a hanger movable along the cross beam to bring the hanger over the conduit in said trench,

a guide fixed to the hanger,

a saddle,

a stem carrying the saddle and slidable within the guide to bring the saddle into contact with the conduit,

a girth for extension under the conduit and attachment to the saddle, and

means for securing said stem to the guide for holding the conduit against the buoyant effect of the concrete.

References Cited by the Examiner UNITED STATES PATENTS 476,815 6/1892 Peterson 24859 726,636 4/1903 Carll 24858 1,520,840 12/1924 Murray 264- 1,855,751 4/ 1932 Buchanan 248-205 3,021,103 2/1962 Beyerle 248-57 ROBERT C. RIORDON, Primary Examiner.

LESTER M. SWINGLE, Examiner.

R. I. BUENZLE, Assistant Examiner.

Patent Citations
Cited PatentFiling datePublication dateApplicantTitle
US476815 *Feb 2, 1891Jun 14, 1892 Adjustable stovepipe-support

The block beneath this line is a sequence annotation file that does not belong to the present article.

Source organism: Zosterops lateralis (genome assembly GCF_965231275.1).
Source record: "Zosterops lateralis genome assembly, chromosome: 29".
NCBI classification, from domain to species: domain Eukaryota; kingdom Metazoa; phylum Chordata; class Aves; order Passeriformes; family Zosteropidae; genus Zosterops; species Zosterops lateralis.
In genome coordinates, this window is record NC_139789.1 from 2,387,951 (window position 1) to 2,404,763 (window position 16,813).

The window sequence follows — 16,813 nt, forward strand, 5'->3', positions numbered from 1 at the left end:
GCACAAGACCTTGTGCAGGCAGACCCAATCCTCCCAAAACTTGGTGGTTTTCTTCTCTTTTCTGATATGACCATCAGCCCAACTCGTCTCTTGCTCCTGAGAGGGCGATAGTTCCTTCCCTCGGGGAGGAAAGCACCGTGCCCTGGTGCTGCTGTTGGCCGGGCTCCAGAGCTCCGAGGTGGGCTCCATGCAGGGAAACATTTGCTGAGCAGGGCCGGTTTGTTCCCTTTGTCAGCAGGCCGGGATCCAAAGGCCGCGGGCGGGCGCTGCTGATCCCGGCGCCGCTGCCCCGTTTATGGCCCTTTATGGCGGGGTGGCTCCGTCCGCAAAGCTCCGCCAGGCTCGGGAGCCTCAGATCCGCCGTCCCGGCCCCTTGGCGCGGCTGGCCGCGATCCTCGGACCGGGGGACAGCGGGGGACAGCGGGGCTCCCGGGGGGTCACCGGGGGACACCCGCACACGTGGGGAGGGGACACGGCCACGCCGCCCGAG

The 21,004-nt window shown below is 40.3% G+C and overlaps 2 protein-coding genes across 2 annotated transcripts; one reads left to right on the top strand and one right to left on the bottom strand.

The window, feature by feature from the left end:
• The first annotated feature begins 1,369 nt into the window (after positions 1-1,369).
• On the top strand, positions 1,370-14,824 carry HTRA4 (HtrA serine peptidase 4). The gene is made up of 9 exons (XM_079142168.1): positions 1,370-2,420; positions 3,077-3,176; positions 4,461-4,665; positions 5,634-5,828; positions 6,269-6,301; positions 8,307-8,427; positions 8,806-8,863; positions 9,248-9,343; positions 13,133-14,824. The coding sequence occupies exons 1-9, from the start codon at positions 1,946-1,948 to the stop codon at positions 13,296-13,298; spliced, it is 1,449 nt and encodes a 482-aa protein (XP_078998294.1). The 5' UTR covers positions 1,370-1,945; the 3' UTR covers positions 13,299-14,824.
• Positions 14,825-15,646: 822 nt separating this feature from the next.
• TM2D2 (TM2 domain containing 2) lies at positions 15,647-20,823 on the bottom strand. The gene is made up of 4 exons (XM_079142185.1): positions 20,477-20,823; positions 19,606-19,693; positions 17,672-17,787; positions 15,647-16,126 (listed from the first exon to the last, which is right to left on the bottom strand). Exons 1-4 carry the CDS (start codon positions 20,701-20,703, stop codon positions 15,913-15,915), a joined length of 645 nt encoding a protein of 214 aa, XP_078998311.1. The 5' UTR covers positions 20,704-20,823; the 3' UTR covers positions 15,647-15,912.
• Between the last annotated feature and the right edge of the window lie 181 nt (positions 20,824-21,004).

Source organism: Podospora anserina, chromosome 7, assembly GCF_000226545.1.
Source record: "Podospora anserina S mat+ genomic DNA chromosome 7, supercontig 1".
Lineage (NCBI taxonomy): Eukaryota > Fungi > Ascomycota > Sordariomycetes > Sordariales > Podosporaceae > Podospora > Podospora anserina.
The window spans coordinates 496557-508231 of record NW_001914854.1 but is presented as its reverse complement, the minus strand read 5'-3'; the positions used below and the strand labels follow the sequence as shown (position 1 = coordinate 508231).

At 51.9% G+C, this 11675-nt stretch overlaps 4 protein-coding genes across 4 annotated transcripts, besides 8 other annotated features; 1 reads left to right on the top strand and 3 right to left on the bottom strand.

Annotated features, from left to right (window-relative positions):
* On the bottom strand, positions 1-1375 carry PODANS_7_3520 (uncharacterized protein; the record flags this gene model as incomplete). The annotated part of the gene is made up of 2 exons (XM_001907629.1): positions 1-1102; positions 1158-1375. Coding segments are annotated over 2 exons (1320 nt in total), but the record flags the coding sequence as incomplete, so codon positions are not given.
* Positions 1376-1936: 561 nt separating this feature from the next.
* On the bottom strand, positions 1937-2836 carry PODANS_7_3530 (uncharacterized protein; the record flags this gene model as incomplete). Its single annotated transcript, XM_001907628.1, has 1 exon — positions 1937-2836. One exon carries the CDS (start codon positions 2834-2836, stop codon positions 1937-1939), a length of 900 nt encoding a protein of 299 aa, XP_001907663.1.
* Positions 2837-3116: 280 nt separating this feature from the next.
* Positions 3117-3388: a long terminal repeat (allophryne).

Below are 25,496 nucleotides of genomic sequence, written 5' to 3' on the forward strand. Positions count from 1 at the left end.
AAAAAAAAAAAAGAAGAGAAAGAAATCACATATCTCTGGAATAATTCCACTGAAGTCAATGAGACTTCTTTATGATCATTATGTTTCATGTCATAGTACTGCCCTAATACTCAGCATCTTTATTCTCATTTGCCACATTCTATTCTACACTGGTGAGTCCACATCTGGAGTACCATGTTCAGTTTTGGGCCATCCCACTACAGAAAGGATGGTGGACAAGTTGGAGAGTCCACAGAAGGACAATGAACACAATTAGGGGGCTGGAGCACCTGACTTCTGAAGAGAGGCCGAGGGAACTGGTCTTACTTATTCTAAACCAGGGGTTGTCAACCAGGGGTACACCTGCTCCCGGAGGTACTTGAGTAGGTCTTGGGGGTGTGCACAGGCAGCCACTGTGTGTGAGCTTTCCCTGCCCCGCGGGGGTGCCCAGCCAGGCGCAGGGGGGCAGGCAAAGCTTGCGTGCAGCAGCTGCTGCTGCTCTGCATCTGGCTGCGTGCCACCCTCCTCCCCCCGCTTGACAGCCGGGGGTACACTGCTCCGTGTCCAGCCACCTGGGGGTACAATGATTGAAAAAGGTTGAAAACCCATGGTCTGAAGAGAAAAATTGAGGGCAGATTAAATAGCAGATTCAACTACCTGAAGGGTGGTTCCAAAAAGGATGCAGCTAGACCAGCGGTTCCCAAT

US726636 *Aug 5, 1902Apr 28, 1903Addison B CarllHanger for pipes, conduits, or the like.
US1520840 *Feb 4, 1924Dec 30, 1924Thomas E MurrayApparatus and method for molding conduits and the like
US1855751 *Jul 24, 1926Apr 26, 1932Thomas & Betts CorpAdjustable supporting means
US3021103 *Jul 27, 1959Feb 13, 1962Peter J BeyerlePlumbing assembly
Referenced by
Citing PatentFiling datePublication dateApplicantTitle
US3376010 *May 11, 1965Apr 2, 1968BoltonForming apparatus
US3837060 *Oct 31, 1972Sep 24, 1974N StehlingArmor joint jack
US4066237 *Sep 16, 1976Jan 3, 1978Jack BentzAdjustable form stake assembly
US4844655 *Mar 2, 1987Jul 4, 1989Aleshire Leonard CSurface drainage conduit installation structure and method
US5052654 *Apr 6, 1990Oct 1, 1991Means Michael JMolded plastic void hold down device for concrete beam-slab formation
US6908256Jun 23, 2004Jun 21, 2005Aco Polymer Products, Inc.Drainage grate assembly
US7125506Jun 21, 2004Oct 24, 2006Aco Polymer Products, Inc.Drainage channel installation device
US7252457Sep 27, 2004Aug 7, 2007Aco Polymer Products, Inc.Channel installation device
US7506844Aug 31, 2006Mar 24, 2009Aco Polymer Products, Inc.Drainage channel installation device
US7534071Jun 15, 2007May 19, 2009Aco Polymer Products, Inc.Channel installation device
US8132774 *Apr 17, 2007Mar 13, 2012Douglas WhatcottConcrete forming screed aids